Amy Grant and fire in a theater
Intellectual icons (and mere plebeians) have been noting for centuries that democracy, (free market) capitalism and Christianity, though imperfect, are superior to all other management systems designed to unite, organize and incentivise large numbers of people living in discomfiting proximity to one another.
To those who don’t know a bone spur from a boot spur and who insist it is time to bag the current political and economic system and give secular socialism (less religion and more government) a try, I say, hold your untamed horses.
The July 14 anything-but-perfect Amy Grant concert (at the Academy Theatre downtown) is living proof that life in Hollywood and in D.C. and on Wall Street and in Silicon Valley, is not life in Lynchburg, Va., also known as America. And it is also living proof that, left to its own devices — completely detached, psychologically, from the not-normal thinking and behaving of a self-selective and hyper-privileged few — any “ordinary” American community is more likely to thrive than to fail.
The Academy Theatre restoration did seem to take “forever,” especially when compared to the time it takes Liberty University to design a building and get it built. But the Academy Theater did get restored. And it, arguably, got restored as perfectly as a building of its kind can be restored in the 21st century.
Why did our theater get restored at all? Why wasn’t it torn down? Ten years ago, more than half of Lynchburg thought that irreplaceable example of Neo-Classical architecture should be bulldozed because it and the urban street upon which it stands were disintegrating and were considered by thousands to be unworthy of intellectual and financial investment and restoration.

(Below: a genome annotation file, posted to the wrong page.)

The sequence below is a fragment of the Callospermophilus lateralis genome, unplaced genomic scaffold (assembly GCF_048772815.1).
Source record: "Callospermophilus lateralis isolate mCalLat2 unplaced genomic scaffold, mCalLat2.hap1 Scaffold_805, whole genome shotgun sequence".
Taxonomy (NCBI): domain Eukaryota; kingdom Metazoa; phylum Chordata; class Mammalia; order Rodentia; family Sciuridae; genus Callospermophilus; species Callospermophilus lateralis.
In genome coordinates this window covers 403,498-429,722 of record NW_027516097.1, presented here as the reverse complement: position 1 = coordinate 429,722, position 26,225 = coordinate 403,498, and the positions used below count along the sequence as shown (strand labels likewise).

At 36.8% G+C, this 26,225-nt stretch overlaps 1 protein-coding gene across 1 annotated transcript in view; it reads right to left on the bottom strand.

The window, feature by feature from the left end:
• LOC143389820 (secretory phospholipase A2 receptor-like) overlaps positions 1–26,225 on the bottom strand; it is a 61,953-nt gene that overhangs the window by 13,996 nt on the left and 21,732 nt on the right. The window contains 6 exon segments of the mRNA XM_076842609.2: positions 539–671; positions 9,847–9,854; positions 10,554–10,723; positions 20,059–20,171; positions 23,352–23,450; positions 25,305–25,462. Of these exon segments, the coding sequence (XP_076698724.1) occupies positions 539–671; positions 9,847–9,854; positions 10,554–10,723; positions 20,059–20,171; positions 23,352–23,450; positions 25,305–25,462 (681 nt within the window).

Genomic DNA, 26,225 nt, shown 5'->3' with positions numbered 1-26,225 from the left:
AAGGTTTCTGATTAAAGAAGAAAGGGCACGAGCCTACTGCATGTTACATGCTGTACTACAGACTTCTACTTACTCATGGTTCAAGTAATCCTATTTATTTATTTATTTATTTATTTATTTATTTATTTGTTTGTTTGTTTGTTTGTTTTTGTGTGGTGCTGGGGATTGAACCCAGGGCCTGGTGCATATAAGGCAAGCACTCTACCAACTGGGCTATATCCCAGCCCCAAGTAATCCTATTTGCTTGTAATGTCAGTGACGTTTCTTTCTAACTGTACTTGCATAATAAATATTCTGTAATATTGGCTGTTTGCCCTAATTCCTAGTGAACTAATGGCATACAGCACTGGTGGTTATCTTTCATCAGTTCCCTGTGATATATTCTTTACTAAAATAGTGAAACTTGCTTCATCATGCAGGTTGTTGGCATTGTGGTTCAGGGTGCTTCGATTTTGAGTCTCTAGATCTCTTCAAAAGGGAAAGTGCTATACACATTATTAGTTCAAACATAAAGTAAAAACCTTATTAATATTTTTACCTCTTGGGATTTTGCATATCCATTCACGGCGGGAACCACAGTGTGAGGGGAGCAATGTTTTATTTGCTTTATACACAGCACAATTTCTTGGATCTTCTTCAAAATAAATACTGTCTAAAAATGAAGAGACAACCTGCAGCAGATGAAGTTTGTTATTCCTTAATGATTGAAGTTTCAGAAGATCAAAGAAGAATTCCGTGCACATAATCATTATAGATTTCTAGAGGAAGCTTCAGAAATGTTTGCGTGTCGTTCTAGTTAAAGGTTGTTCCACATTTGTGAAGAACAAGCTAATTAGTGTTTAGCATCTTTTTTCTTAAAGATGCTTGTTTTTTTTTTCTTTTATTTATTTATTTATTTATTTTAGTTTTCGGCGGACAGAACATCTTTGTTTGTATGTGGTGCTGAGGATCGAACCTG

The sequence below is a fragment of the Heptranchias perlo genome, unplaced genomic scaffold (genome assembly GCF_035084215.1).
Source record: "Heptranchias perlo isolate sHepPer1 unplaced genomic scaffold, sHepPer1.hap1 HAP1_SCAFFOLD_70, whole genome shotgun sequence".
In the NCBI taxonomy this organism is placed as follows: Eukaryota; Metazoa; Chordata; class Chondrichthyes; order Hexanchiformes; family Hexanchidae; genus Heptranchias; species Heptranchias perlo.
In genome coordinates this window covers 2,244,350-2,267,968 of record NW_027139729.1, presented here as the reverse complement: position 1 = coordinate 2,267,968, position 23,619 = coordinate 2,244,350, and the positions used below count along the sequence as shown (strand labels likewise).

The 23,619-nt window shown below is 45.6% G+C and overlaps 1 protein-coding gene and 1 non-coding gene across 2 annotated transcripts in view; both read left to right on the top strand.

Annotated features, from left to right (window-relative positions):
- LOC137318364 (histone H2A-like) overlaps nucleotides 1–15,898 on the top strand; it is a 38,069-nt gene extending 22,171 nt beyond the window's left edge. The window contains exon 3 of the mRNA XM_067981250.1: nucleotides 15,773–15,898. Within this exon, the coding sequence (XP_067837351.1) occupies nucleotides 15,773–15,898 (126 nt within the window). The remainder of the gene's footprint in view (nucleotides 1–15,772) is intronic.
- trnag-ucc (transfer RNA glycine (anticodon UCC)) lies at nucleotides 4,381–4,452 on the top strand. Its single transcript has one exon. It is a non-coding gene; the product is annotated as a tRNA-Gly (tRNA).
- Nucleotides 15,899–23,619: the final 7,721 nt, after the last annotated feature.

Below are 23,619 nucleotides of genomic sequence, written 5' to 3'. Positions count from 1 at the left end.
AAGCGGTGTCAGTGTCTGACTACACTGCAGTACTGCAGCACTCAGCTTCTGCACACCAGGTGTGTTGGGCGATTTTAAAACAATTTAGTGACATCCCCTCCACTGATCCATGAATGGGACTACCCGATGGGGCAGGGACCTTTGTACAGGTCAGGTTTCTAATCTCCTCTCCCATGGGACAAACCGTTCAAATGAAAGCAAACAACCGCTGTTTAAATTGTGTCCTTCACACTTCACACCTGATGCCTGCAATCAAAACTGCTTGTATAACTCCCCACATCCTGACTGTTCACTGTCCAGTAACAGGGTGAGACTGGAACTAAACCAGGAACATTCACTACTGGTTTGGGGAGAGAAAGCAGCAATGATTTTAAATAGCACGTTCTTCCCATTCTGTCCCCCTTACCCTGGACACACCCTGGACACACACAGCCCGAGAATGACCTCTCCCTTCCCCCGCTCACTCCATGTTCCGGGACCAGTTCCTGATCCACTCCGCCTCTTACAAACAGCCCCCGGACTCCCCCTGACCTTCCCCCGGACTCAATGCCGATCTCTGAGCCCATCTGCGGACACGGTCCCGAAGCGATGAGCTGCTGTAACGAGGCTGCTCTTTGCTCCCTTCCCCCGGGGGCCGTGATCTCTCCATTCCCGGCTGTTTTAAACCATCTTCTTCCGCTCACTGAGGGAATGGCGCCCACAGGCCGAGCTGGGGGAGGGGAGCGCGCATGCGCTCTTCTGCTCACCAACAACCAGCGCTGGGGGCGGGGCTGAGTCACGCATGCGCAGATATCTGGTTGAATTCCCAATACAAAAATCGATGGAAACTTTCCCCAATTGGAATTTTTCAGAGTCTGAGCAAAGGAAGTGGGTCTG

The Academy Theatre got restored because we citizens wrote letters and elected men and women who believe in art and Main Street and who agree the city needs and deserves a magnificent theater. And it got restored because men and women who could afford to contribute (but who did not have to contribute) chose freely to contribute to the downtown revitalization project, a cornerstone of which was the theater’s restoration and re-opening for business.
And what made the Amy Grant concert at the Academy Theatre so special?
I’ll tell you what made it so special.
Amy Grant is as Christian as a Christian can be.
As I watched and listened, I asked myself, why isn’t Amy performing at Liberty?
She’s a crossover artist (someone who sings all kinds of repertoire well), to be sure, but she became a star, and remains mostly beloved, in the Christian pop corner of the music business.
Grant did sing a few Christian-themed songs, and she did refer to God and her Lord and Savior, Jesus Christ, during the program, but only twice and without a hint of sanctimony or prosetelyzation.
Not once did Amy ask us to say a prayer with her, as she would have been expected to, if she had performed at Liberty instead of at the Academy.
And I wholeheartedly maintain that Amy Grant’s natural ability to be a Christian rather than project and advertise herself as one enabled religiously uncertain members of Sunday’s audience, people like me, to leave that theater feeling — if not saying aloud on the way to the parking lot — that there is a God and there once was a man as kind and forgiving as Jesus Christ.
Those who paid a lot of money to see and hear Amy Grant will say the show will remain forever unforgettable because of the fire alarm that forced the complete evacuation of the theater just as the concert was about to begin.
In truth, the audience that was blessed enough to be able to attend the show will never forget it, not because of the false alarm, but because, through Amy Grant’s communicating as a genuine singer and empathetic friend, they learned the demise of civilization is not upon us, after all, and they discovered, even if there is no God, there is art everywhere that moves us infinitely and there is at least one woman among us who is the embodiment of everything any god could wish for one mortal to be.
DOUGLAS THOM III